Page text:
Obstruction of justice at the UN

Posted in Other | 16-Nov-04 | Author: William Safire| Source: International Herald Tribune

Charles Duelfer speaks to reporters at the U.N. in this Jan. 16, 1998 file photo.
WASHINGTON 'I'm angry that we find the UN proactively interfering with our investigation," Senator Norm Coleman, chairman of the Senate Permanent Subcommittee on Investigations, said on CNN, "by telling certain folks not to cooperate with us."

Coleman repeated for emphasis his sharp response to Kofi Annan, the UN secretary general, "interfering with our ability to get information we need" about the oil-for-food scandal. The day before, Judith Miller of The New York Times revealed that the Minnesota Republican, joined by ranking Democrat Carl Levin, sent a letter noting Annan's four-month foot-dragging and that "the UN is hindering our efforts to obtain relevant documents."

If legislative investigators were prosecutors, the name of the game Annan and his enablers are playing would be called "obstruction of justice."

The principal investigating body of the Senate is not helpless. On Monday, witnesses from the Treasury Department and the CIA, as well as its own investigators, were scheduled to present evidence that the huge rip-off engineered by Saddam Hussein - with the connivance of corrupt UN officials and companies protected by Security Council members like Russia and France - was even greater than the $10 billion figure estimated by the U.S. Government Accountability Office. Going back to 1991 and including the predecessor to oil-for-food, an outside source tells me that the UN-maladministered profiteering reached $23 billion.

Such heavy spending affects UN votes.

The Senate, as it returns this week, will subpoena evidence through the U.S. connections of companies like Lloyd's Register Inspection Ltd., which Annan's consultant, Paul Volcker, has so far "proactively" kept from cooperating. And there is the budget option: If the UN persists in obstruction, the U.S. can re-examine its contribution to an unaccountable organization.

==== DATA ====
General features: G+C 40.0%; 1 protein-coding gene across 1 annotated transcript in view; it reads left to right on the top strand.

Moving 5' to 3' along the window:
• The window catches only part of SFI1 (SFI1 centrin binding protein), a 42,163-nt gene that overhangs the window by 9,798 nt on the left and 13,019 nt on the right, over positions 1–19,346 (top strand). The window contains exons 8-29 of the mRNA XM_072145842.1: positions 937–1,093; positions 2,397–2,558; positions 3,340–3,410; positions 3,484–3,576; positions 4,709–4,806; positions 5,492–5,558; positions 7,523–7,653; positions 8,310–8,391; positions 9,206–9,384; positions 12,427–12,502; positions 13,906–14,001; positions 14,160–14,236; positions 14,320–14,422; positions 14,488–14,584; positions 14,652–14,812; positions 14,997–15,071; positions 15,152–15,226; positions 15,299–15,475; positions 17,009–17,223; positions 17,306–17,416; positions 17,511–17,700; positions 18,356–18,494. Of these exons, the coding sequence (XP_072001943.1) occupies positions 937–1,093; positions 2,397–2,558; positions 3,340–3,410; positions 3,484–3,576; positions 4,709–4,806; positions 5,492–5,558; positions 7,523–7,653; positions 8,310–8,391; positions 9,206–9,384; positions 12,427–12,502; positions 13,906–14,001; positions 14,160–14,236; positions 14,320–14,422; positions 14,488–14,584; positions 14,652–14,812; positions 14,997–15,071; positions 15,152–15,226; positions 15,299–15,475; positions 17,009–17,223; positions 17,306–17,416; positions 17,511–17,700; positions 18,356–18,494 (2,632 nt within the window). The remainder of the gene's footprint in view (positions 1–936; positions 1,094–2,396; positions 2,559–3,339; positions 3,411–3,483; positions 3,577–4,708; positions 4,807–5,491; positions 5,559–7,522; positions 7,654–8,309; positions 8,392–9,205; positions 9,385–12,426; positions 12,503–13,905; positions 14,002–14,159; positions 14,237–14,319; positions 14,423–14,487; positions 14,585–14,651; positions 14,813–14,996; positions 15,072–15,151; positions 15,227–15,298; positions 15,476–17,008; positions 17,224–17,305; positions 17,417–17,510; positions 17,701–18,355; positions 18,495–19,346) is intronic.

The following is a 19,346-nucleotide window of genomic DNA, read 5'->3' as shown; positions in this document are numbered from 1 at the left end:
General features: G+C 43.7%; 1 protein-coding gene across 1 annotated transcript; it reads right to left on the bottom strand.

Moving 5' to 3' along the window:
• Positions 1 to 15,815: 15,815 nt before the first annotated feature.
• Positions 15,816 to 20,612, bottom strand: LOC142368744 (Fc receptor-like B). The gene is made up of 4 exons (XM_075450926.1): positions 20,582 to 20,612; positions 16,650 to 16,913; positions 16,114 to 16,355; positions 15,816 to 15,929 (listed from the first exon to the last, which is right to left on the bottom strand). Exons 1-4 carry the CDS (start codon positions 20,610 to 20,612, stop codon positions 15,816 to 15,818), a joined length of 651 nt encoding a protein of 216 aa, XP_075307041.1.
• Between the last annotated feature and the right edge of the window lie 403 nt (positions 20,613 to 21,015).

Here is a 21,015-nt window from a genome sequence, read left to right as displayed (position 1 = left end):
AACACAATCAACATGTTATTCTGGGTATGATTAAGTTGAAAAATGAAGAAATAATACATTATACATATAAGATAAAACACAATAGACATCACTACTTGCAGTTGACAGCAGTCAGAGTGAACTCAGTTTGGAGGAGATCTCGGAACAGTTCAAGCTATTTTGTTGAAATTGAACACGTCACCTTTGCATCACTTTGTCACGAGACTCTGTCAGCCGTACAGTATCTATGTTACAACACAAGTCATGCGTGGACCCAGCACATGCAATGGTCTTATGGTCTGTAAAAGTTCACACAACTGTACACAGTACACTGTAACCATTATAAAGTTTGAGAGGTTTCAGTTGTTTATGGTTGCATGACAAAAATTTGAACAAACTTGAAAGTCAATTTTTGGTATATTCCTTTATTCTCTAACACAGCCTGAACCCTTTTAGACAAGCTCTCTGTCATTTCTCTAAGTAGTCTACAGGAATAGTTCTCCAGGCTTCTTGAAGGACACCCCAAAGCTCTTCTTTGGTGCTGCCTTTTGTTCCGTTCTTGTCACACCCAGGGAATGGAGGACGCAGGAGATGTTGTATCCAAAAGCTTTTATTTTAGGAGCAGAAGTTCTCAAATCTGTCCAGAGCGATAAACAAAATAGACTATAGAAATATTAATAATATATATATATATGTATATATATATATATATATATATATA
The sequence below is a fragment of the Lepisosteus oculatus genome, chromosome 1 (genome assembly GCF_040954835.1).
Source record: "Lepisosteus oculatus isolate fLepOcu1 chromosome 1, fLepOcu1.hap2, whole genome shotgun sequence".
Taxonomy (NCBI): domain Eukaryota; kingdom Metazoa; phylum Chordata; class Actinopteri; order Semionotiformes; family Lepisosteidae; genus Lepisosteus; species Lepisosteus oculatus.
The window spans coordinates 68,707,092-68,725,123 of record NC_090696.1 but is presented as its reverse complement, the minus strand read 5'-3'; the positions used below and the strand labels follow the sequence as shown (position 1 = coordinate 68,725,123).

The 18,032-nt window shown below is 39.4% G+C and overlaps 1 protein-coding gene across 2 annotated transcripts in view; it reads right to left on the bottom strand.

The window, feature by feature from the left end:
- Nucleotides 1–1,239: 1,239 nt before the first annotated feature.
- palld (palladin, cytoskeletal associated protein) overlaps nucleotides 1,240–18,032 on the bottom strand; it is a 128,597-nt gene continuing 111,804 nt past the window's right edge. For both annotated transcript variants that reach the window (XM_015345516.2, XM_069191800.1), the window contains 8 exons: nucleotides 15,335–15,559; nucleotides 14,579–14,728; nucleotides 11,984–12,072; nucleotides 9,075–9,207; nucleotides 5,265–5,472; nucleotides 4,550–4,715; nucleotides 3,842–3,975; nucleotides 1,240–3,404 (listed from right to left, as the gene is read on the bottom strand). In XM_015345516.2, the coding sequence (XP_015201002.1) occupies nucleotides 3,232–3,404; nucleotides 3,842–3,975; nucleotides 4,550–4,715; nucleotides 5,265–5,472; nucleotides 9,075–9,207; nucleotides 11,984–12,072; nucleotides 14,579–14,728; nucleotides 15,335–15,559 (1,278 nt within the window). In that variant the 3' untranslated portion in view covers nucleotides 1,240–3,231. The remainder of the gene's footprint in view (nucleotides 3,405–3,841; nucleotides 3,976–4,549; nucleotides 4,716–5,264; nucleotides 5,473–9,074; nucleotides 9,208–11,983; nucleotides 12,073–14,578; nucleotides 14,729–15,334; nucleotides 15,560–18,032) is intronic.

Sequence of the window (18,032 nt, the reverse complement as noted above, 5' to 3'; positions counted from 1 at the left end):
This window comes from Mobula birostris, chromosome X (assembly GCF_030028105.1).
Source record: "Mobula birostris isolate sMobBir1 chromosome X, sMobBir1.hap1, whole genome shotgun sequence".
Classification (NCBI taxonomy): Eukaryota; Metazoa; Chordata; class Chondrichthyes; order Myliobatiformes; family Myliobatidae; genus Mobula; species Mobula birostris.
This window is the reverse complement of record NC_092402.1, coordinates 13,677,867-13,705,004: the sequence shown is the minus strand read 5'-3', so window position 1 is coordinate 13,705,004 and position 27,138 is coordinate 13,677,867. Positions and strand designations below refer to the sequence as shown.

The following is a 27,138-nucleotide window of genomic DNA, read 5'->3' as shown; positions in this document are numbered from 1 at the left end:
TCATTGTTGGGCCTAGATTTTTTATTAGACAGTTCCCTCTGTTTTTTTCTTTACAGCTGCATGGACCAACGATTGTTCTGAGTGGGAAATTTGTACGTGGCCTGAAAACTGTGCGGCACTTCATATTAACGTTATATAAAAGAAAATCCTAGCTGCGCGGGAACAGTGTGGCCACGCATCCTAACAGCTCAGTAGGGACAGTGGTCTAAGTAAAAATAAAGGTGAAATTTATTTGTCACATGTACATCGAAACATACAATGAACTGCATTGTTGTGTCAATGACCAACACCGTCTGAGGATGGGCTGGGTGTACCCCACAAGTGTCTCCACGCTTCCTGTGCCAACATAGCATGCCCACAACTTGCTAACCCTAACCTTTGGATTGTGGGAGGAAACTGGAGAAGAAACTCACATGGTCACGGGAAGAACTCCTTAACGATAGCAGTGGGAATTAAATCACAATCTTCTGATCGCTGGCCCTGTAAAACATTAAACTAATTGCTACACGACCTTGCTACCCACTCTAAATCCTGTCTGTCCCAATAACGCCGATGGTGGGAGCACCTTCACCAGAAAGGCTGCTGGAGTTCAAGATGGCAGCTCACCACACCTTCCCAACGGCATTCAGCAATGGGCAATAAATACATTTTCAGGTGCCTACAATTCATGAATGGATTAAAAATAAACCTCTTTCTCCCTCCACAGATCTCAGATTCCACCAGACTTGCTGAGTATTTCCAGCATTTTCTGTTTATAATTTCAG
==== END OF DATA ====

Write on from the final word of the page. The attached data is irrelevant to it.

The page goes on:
But the Congress is not dependent on one Senate committee. In the House, Henry Hyde's International Relations Committee will conduct hearings Wednesday. Though there will be overlap - Charles Duelfer will be explicating the oil-for-food section of his CIA report this week - its emphasis has been on following the illicit money through the banking system.

BNP Paribas, the European bank eager to expand in the United States, has cooperated with "friendly subpoenas" that Annan's aides could not stop through their "gag letters"; its present and past officials will testify about its thousands of letters of credit.

But what about "know your customer" rules? What did U.S. Federal Reserve officials know about sloppy banking procedures, and how long did it take for those regulators to put suspect banks under supervising action? The Fed's Herbert Biern may have some explaining to do.

If the UN stonewalling continues this week, Hyde's patience could at last wear thin; as former chairman of Judiciary, he knows something about criminal referrals. Such an action directed at recalcitrant bankers, brokers or UN inspection contractors would at last get high-level attention at the Justice Department, where U.S. attorneys have been tediously poking around U.S. oil companies for leads on kickbacks.

Kofi Annan's longtime right-hand man, Benon Sevan, headed the UN's Office of the Iraq Program; he has been retired but has been vociferously denying wrongdoing ever since his name appeared on a list of beneficiaries of Saddam's largesse in the form of vouchers for oil deals.

Annan's obstruction of outside investigations has strong support with the UN members whose citizens are most likely to be embarrassed by revelations of payoffs: Russia, France and China lead all the rest. He has dutifully continued to align himself with their interests by declaring the overthrow of Saddam "illegal" and recently denouncing the U.S. attack on the insurgents in Falluja. Perhaps he thinks that this confluence of national interest in cover-up - along with the unwillingness of most media to dig into a complicated story - will let his stonewalling succeed. He reckons not with an insulted Congress.

Sad to see is the secretary general's manipulative abuse of Paul Volcker. Here is a former central banker so confident of his hard-earned reputation for integrity that he cannot see how it is being shredded by a web of sticky-fingered officials and see-no-evil bureaucrats desperate to protect the man on top who hired him to substitute for - and thereby to abort - prompt and truly independent investigation.